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ICU staffing models and patient outcomes


The study by Ogura et al. investigated the association between the structures of intensive care units (ICUs) affecting patient outcomes. A major limitation of this study is that the types of ICUs had not clearly been defined, and the provided definition had been made subjectively. Making an additional questionnaire or site-visits to completely define the types and to clarify the time-coverage is suggested. It would also be worthwhile to analyze whether the existence and density of “certified intensivists” and their involvement contribute to the outcome to determine whether physician quality affects critically ill patient care.

To the Editor,

I read with considerable interest the article published in a recent issue of Journal of Intensive Care by Ogura and colleagues [1], who have shown a significant association between the type of ICUs and outcomes of patients diagnosed with sepsis. They made a post hoc analysis using fairly large-scaled registry data of > 2400 cases from the Japan Septic Disseminated Intravascular Coagulation study and found that the length of intensive care unit (ICU) stay was shorter and mortality was lower for patients managed in “closed” ICUs. The study should be admired for shedding light on how the structure of ICUs affect patient outcomes, which is scarcely investigated outside North America [2,3,4].

As the authors described, however, a major limitation of their study is associated with its definition of types of ICUs, which was not clearly defined, and with the provided definition having been made subjectively. Given the nature of the study (post hoc analysis) and with merely 35 open- or closed-ICUs participating, it would not be impossible to redefine the structures, possibly by making an additional questionnaire or site-visits. By doing that, not only the consultation density but also time-coverage (24 h a day or not) could be evaluated [2]. This might also help to ensure non-exclusion of the data (~ 500 cases were excluded in their study) when ICUs are not clearly classified as closed or open, making the analysis more robust.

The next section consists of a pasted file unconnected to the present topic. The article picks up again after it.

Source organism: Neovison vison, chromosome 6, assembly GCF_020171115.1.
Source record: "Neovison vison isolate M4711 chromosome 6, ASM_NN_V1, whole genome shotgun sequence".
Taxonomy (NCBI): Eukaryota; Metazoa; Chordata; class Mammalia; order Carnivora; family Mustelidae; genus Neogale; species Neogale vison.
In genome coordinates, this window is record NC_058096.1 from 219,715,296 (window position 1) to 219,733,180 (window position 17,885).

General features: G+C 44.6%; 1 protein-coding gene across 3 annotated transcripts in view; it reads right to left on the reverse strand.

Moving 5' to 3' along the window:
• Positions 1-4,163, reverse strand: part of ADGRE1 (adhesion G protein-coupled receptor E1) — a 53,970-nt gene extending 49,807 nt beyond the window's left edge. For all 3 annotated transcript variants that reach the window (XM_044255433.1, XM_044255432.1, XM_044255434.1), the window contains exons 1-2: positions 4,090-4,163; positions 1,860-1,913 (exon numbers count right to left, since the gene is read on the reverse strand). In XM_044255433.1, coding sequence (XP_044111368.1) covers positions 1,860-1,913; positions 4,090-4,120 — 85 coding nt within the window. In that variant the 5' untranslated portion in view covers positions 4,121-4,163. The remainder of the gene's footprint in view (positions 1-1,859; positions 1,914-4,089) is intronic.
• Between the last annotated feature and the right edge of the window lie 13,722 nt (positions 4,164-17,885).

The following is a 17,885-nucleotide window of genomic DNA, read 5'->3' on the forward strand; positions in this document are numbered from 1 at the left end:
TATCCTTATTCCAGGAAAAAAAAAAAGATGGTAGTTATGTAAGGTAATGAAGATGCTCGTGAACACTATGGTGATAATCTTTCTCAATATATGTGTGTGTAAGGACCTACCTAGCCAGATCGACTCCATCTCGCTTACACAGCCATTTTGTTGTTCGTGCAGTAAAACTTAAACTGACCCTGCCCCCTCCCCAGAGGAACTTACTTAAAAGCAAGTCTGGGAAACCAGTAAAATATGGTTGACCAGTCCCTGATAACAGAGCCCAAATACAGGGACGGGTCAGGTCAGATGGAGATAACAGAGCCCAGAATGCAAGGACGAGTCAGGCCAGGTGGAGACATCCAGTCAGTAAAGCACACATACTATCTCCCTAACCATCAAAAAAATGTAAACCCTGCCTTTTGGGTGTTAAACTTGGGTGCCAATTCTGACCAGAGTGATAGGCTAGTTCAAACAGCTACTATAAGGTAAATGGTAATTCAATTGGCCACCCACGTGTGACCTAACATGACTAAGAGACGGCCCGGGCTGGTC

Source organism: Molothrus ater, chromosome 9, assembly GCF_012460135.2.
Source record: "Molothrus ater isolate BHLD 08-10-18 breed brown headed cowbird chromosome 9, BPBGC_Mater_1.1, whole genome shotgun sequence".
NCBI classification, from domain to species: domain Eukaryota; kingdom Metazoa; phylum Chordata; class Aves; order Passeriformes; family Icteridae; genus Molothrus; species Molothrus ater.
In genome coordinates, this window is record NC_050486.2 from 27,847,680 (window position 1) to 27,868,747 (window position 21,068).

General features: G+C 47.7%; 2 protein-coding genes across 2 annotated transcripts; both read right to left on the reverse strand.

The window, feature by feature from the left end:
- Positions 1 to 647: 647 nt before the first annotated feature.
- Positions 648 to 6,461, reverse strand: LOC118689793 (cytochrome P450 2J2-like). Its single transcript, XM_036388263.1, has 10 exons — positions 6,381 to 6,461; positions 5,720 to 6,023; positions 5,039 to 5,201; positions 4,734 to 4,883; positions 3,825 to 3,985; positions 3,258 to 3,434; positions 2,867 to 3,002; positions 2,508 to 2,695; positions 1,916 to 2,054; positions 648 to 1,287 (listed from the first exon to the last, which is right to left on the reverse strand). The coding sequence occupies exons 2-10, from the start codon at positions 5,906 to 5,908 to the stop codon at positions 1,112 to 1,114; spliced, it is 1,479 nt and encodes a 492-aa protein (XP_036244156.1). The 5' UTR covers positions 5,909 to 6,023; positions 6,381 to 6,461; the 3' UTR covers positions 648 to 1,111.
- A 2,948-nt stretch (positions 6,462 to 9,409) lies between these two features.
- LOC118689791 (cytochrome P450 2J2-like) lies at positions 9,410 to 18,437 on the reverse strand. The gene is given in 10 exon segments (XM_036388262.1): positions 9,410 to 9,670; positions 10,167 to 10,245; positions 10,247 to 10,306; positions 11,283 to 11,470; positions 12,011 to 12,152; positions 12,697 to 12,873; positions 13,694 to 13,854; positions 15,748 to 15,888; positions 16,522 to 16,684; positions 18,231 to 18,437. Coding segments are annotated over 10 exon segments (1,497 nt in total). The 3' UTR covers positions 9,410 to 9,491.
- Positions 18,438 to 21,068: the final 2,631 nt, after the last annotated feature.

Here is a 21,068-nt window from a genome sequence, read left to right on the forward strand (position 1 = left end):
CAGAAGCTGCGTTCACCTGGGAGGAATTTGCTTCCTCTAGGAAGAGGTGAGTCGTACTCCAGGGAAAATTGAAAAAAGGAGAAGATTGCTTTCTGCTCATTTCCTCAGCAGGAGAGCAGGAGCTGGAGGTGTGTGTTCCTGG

Ideally, fundamental definitions regarding ICU structures should be established by any professional intensive care society, not by individual researchers, for common understanding. This is a prerequisite for the professional academic society for further advancement.

In addition, the authors defined the type of ICUs by the degree of consultation (none or elective vs. mandatory) to intensivists. It is important to describe and assess who the “intensivists” were. To date, the number of certified intensivists by the Japanese Society of Intensive Care Medicine reaches barely ~ 1500. It would be worthwhile to analyze whether the existence and density of “certified intensivists” and their involvement in patient care, including sepsis management, really contributes to significant outcomes [3]. Furthermore, it would be of great interest to see whether the quality of physicians could affect critically-ill patient care [4].

I believe that clarification of these issues would be helpful for better understanding of the benefit of ICU models in sepsis management.



Intensive care unit


  1. Ogura T, Nakamura Y, Takahashi K, Nishida K, Kobashi D, Matsui S. Treatment of patients with sepsis in a closed intensive care unit is associated with improved survival: a nationwide observational study in Japan. J Intensive Care. 2018; Sep 3;6:57.

  2. Nishisaki A, Pines JM, Lin R, Helfaer MA, Berg RA, Tenhave T, et al. The impact of 24-hr, in-hospital pediatric critical care attending physician presence on process of care and patient outcomes. Crit Care Med. 2012;40:2190–5.

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  3. Petitti D, Bennett V, Chao Hu CK. Association of changes in the use of board-certified critical care intensivists with mortality outcomes for trauma patients at a well-established level I urban trauma center. J Trauma Manag Outcomes. 2012(Mar 6;6):3.

  4. Kerlin MP, Epstein A, Kahn JM, Iwashyna TJ, Asch DA, Harhay MO, et al. Physician-level variation in outcomes of mechanically ventilated patients. Ann Am Thorac Soc. 2018;15:371–9.

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The author thanks Edanz Group ( for editing a draft of this manuscript.


This work was supported by KAKENHI Grants from the Japan Society for the Promotion of Science (JSPS) (numbers JP 17K11573).

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Data sharing not applicable to this article as no datasets were generated or analyzed during the current study.

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NS solely contributed to this work. The author read and approved the final manuscript.

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Correspondence to Nobuaki Shime.

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Shime, N. ICU staffing models and patient outcomes. j intensive care 7, 24 (2019).

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